As the world continues to celebrate the centennial of the end of World War I, one man is determined to share the story of how his father created England’s first memorial for Indian soldiers lost in the war.

Now 95, Anthony Henriques is still dedicated to raising awareness of his father Elias Cosmas Henriques’s work in England. EC Henriques was the designer and creator of The Chattri, a war memorial in Brighton and Howe. A new piece in Scroll details how the memorial came to be.

Born in 1889, EC Henriques would show his artistic potential at an early age. In 1915 (in the middle of the war), he headed to Europe to study architecture on a three-year State Technical Scholarship, Scroll reported. It was during his studies that he met Sir Swinton Jacob, a Briton who had served in India and was “a pioneer of the Indo-Saracenic style of architecture.”

Jacob would soon play an instrumental part in Henriques’ career when he selected the young architect to design what would be known as the Chattri memorial.

“According to historical accounts, the monument was conceptualized by Lieutenant Das Gupta, a military doctor, who approached Brighton Mayor Sir John Otter with a proposal in 1915,” writes Soumya Das. “A project was commissioned to build a memorial in the Patcham suburb, at the spot where 53 Hindu and Sikh soldiers, who had succumbed to war wounds at nearby hospitals, were cremated (the Muslim soldiers were buried at a mosque in Surrey).”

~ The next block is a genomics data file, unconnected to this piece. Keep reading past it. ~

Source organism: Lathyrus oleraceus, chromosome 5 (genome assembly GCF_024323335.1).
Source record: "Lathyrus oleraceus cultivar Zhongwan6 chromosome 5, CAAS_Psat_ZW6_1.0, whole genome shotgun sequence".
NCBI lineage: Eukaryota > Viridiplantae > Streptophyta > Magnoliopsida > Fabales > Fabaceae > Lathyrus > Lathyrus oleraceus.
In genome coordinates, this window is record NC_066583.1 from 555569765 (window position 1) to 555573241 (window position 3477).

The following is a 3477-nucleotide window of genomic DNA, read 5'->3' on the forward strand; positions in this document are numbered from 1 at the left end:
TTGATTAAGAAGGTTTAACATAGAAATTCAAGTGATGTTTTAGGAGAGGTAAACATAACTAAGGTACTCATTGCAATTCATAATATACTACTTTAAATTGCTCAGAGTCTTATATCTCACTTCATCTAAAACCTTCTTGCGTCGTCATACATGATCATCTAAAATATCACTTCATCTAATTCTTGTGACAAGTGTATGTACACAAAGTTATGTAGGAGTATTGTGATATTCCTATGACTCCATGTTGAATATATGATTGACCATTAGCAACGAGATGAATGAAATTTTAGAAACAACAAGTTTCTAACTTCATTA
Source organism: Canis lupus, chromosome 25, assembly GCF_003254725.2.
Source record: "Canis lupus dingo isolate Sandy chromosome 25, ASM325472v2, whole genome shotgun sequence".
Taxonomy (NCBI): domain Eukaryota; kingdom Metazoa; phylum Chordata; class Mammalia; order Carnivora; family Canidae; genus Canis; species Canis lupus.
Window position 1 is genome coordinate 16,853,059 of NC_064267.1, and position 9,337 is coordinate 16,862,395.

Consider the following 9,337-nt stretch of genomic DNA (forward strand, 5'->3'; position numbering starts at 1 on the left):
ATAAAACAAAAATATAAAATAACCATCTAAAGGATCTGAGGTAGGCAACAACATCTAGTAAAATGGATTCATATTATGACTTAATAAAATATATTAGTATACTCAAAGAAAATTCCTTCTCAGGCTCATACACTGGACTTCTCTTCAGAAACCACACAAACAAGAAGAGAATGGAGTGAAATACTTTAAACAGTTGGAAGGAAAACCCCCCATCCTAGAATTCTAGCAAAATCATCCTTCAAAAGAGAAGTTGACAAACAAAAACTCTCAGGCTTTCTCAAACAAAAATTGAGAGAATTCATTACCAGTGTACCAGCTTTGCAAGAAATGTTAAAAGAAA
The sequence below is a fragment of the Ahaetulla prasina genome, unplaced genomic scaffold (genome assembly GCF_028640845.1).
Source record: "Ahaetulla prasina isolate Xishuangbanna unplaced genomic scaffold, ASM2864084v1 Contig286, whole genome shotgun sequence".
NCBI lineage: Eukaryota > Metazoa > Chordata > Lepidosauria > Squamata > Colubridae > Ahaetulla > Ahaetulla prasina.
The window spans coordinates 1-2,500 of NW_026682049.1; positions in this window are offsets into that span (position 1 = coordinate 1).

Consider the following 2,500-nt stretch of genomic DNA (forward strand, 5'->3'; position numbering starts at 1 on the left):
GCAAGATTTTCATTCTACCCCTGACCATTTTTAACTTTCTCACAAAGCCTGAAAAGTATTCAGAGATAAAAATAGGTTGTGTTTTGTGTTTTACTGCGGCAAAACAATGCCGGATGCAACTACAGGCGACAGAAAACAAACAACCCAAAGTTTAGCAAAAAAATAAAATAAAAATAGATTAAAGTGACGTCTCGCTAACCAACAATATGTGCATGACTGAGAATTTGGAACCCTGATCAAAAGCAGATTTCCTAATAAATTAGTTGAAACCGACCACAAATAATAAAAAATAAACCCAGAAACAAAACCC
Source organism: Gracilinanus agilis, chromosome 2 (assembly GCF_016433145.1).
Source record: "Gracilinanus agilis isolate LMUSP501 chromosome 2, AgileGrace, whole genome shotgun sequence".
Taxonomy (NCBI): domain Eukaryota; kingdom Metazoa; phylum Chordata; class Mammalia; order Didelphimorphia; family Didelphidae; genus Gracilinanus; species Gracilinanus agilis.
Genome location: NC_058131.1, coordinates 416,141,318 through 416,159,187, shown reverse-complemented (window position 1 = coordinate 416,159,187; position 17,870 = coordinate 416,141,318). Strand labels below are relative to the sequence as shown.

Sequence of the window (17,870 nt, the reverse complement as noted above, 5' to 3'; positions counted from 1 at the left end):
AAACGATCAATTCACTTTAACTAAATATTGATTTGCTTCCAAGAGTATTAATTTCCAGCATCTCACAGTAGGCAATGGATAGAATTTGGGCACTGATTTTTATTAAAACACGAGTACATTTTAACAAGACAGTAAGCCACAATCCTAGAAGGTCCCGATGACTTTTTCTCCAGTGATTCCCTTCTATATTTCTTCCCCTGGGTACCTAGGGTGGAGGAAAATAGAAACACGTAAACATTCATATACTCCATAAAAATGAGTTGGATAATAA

The inscription on the Chattri memorial
A closeup of the Chattri memorial’s inscription. Wikimedia Commons

Das adds that the monument got its name from its domed pavilion, the style of which is often found in Mughal-era monuments throughout India. The monument’s inscription is a powerful one.

“To the memory of all Indian soldiers who gave their lives for the King-Emperor in the Great War,” it begins. “This monument, erected on the site of the funeral pyre where Hindus and Sikhs who died in hospital at Brighton passed through the fire, is in grateful admiration and brotherly love dedicated.”

The completed monument was dedicated by the Prince of Wales (and future King Edward VIII) in 1921.

As the Chattri memorial’s official website notes, over one and a half million Indian soldiers served in World War I alongside their British counterparts. In recent years, historians and activists have worked to ensure the contributions of Indians to the war effort are being properly recognized. In July, it was announced that a bronze statue of a Sikh First World War soldier would soon be erected in England’s West Midlands.

Luke Perry, the sculptor responsible for creating the new West Midlands statue, was quick to connect the sacrifice of the South Asian soldiers to the colonial struggle that was simultaneously going on in the early 20th century.

“I am incredibly proud to be working on a sculpture that is, at its heart, a statement of gratitude for the actions of a people who gave their lives for our independence when they had not yet achieved their own,” he said last summer.


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